It is worth adding that throughout this time it was not possible to send money to  Burma through the banking system, so he and his friends would bring it in, packed in many small separate bundles in their luggage, in pockets, even in socks.  Every time they went through customs at Rangoon their hearts were in their mouths, expecting to be stopped and searched and for the money to be confiscated, but it never was.

 

Steven wasn't alone in this - many others deserve credit too - but he found a particular way of doing it which has made all the difference  Each January he or one of his co-teachers would lead a meditation retreat at the monastery and those who had learnt from him in the West would come - about twenty or more at a time, most of them highly educated young people and some of them doctors too.  And, like so many who spend any length of time in Burma, including me, lots of them fell in love with the place and set about seeing how they could help.

 

And what is crucial is that they did so in the spirit of the retreat; that is, they had understood the centrality of Dana in Buddhist teaching - how the monks and nuns depend on it for their every meal - (Just think!  No fridge!  No store cupboard!  Well, I was brought up Jewish...You can imagine what my mother thought of that idea).  Anyway, the monks and nuns go out every day with their bowls and beg their food - which is Dana at work and at its most acute.  And these young Westerners got it; they understood the crucial importance not just of giving but of the motivation for giving - of the attitudes of both parties.  If you give in order to feel worthy or generous or important, or to receive gratitude or thanks in return, well that has a particular quality to it - it tends to elevate the giver and makes the receiver somewhat subservient.  If on the other hand, you give because someone else being hungry is the same as you being hungry - then there's just hunger and the need to relieve it - no superiority, no imbalance; in fact, no big deal. As one of them said,  'The monastery needed clean water just as I needed clean water, and I happened to know how to install pumps and filtration systems and the like - so of course I did it.'   

 

Before I say more about how this works in the context of the hospital I want to introduce the third of my cast of characters - and a real character he is too.  He is a doctor not of Western medicine but of traditional Burmese medicine, living and working in Mandalay.  He is the organiser of the acupuncture project, the human dynamo, the rascally U Win Ko.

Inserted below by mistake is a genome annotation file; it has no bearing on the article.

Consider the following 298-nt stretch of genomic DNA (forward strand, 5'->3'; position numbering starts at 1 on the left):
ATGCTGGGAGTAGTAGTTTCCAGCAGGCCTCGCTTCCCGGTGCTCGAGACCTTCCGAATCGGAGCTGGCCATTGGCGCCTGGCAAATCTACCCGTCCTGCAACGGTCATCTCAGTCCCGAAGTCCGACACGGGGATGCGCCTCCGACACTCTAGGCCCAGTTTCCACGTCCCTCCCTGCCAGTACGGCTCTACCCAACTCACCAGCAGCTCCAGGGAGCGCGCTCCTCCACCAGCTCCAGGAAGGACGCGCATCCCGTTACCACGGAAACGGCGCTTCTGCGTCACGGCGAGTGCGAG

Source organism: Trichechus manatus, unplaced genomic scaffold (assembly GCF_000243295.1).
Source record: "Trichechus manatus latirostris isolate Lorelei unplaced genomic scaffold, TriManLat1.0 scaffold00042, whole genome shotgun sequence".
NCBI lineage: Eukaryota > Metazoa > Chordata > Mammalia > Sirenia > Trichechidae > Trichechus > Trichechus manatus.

His role in the story started about thirteen years ago when one of the young retreatants, Michael Zuker, who happened to be an acupuncturist, left the retreat and walked down the hill to the hospital to have a look round.  He found patients whom he thought would benefit from acupuncture, so he started to turn up for an hour or so every day to treat them.  At that time U Win Ko was working at the hospital as a volunteer and he saw what Michael was doing and was interested.

 

Now there is no real tradition of acupuncture in Burma despite the long border with China.  To some extent that is because Burmese traditional medicine has close affinities with the Ayuvedic medicine of India; perhaps it owes something to a certain cultural hostility to the Chinese.  Anyway, it is not common.  So U Win Ko persuaded Michael to return the following year to teach a group of doctors of traditional medicine both with lectures and with patients in the hospital.

 

Since then, U Win Ko has set up the acupuncture clinic at the hospital and has organised for a party of Western acupuncturists to visit each year, sometimes twice a year, for two or three weeks at a time, to treat people every day and to teach the next generation of acupuncturists in just the way he was taught (10.  This is me, in the clinic, explaining something about a heart condition).  And for the rest of the year he makes sure the clinic is staffed with volunteers on two days a week.  The numbers now are impressive.  Over the course of last year two thousand three hundred and two patients were treated in the acupuncture clinic - more than a hundred on a busy day.  (If you are thinking that the numbers don't add up, many of these two thousand odd patents have multiple treatments in a year.